Re[2]: Why TCP is more secure than UDP?



Hello Buz,

Thank you for your details.
What you describe looks to me like some land or smurf-attack.
Let me go on...
i) using the conf. you describe, if i understand you well, even 1
legitime ECHO will start some pending of packets.
ii) as you describe it is for me a M-I-T-M attack where you basicaly
spoof an IP

The point that you use TCP ur UDP doesnt really matter, because as i
mentioned, the only thing which makes TCP harder to break is the
pre-established connection with the seq-number.
Taking this in consideration, if Moe sniffs the traffic he can hijack
the TCP-Session or try to guess the seq-nr.
But as i mentioned, we dont spoof here TCP or UDP, we basicaly spoof
an IP and start an man in the middle (M-I-T-M) attack on the
respective protocol.


--
Best regards,
Adam Pal

P.S.
Considering your scenario, if the router is configured
not to accept inbound traffic with rfc-1918 source-addresses everything is ok.
From that point of view it can be also a weakness of the router conf.
more than a weakness of the protocol? :)


Wednesday, July 11, 2007, 9:18:42 PM, you wrote:

<==============Original message text===============
BD> I'll try and illustrate a security difference. Lets say I have a
BD> service called "Echo" that runs on both udp port 7 and tcp port 7 on
BD> two machines on my lan (192168.1.1 or "Larry" and 192.168.1.2 or
BD> "Curly".) Suppose this service just echoes back any packet I send it.
BD> Suppose my tricky friend "Moe" is across the internet at 10.0.0.1 (Oh
BD> yeah - and let's also suppose these are not rfc 1918 addresses.) Moe's
BD> router and ISP are configured kinda loosely and don't really care
BD> about source addresses, just destination.

BD> If Moe uses a UDP packet with source 192.168.1.2 and destination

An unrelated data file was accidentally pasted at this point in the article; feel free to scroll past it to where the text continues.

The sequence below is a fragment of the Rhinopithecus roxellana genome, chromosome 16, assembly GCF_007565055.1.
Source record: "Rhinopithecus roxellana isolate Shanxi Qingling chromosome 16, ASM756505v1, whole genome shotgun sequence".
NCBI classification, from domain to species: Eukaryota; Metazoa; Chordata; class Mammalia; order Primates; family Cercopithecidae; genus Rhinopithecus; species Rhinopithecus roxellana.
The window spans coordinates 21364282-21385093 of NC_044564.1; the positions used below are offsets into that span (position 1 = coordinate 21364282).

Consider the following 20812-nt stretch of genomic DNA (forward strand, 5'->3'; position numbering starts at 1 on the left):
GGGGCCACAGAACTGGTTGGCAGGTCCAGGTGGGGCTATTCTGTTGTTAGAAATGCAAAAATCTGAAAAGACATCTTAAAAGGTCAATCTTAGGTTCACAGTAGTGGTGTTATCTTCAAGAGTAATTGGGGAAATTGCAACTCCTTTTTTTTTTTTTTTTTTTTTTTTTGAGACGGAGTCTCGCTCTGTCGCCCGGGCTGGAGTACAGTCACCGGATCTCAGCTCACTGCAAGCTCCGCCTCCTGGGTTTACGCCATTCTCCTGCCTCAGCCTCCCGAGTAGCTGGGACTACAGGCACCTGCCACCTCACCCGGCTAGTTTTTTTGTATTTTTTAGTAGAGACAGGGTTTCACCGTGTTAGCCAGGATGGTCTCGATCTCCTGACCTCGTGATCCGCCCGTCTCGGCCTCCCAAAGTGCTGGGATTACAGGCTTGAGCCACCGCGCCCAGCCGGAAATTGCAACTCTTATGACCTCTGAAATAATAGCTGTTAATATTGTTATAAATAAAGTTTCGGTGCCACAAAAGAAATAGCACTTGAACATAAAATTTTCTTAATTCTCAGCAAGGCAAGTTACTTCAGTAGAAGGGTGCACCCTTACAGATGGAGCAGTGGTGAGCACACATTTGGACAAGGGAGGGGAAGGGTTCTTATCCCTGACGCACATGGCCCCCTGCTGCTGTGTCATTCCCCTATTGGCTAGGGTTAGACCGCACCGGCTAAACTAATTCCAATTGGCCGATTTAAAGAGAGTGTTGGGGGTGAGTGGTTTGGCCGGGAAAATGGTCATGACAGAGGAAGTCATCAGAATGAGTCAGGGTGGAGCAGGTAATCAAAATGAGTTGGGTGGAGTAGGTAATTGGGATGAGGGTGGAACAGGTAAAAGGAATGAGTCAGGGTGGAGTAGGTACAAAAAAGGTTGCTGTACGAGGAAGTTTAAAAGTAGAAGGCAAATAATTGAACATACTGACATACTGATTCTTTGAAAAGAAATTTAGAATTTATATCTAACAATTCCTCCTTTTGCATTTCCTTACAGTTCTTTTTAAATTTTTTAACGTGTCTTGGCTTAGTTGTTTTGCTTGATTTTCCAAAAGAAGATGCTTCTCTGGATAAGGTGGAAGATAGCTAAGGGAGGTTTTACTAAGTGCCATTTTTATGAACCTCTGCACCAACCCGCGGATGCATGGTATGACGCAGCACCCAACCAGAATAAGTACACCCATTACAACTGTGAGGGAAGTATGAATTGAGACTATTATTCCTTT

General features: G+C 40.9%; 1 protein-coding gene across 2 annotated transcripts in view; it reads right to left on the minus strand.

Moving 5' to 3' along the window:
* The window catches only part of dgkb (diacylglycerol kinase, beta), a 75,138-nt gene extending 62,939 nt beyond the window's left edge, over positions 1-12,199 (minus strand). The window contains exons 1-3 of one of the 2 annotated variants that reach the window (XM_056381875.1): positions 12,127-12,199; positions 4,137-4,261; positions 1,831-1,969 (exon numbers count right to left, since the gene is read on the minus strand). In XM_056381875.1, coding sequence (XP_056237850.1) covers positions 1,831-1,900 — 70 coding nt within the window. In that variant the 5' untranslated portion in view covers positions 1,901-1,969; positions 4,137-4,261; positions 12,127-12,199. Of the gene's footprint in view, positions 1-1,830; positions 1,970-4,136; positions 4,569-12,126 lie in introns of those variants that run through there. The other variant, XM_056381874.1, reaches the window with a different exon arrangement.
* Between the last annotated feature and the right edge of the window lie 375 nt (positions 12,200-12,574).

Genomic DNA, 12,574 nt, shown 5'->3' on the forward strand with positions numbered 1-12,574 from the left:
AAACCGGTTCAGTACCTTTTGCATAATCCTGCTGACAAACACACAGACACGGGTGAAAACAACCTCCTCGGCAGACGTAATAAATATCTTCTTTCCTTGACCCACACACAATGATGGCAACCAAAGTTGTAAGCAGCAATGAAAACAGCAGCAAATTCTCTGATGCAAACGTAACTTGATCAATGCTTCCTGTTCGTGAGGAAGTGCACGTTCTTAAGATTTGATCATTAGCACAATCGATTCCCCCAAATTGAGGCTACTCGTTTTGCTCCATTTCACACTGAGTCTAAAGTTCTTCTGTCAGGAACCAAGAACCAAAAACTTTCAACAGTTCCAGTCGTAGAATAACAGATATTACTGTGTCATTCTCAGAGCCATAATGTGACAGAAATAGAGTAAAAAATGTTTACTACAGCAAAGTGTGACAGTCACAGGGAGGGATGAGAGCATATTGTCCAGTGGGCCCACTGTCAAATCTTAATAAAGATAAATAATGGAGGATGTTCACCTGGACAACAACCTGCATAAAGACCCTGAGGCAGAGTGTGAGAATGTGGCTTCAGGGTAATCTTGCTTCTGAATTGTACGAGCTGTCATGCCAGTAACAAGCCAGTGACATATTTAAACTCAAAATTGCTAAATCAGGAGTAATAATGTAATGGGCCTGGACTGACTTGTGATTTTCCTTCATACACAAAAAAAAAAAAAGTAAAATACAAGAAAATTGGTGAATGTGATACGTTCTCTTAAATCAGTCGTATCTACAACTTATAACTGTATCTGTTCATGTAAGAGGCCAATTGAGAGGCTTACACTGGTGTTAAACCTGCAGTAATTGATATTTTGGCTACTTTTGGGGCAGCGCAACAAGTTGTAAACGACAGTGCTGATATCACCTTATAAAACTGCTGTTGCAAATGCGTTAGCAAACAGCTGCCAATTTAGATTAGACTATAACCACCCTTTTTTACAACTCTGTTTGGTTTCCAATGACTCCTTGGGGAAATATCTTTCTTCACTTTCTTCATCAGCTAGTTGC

BD> 192.168.1.1, his first packet could (if My router configs are a
BD> little loose) get that packet to Larry, the content of that packet
BD> "SLAP" will get echoed to Curly who will then SLAP Larry who will
BD> then SLAP Curly ad inifinitum. Burning network and CPU until noticed.
BD> (works well actually with port 19 and Chargen as one of the ports and
BD> 7 as the other.)

BD> If Moe uses a tcp packet with source 192.168.168.1.2 and a destination
BD> of 192.168.1.1. His packet will get to Larry and Larry will try and
BD> handshake with Curly who won't have any idea of what's going on and
BD> stop the transaction.

BD> It's easy for Moe to "spoof" either udp or tcp but the udp packet is
BD> more fun for Moe.

BD> Luck,
BD> Buz


BD> On 7/10/07, pal_adam@xxxxxxx <pal_adam@xxxxxxx> wrote:
Hi

I dont understand what you mean by spoofing, since wherever you
use UDP or TCP the underlying layer still remains IP so when you
spoof a source you spoof an IP source.
If you talk about a man-in-the-middle attack then taking a
closer look at both protocols will show that UDP doesnt establish
any connection before starting the communication.
Using TCP you`ll need to ACK incomming data using a
pre-established sequence number which makes the attack on TCP
harder but not impossible.


regards

Adam Pal



-------- Original-Nachricht --------
Datum: 10 Jul 2007 02:11:12 -0000
Von: paavan.shah@xxxxxxxxx
An: security-basics@xxxxxxxxxxxxxxxxx
Betreff: Why TCP is more secure than UDP?

It is said that UDP is considered more vulnerable to spoofing than TCP?


Can anyone point me to any document/link which describes TCP is more
secure than UDP

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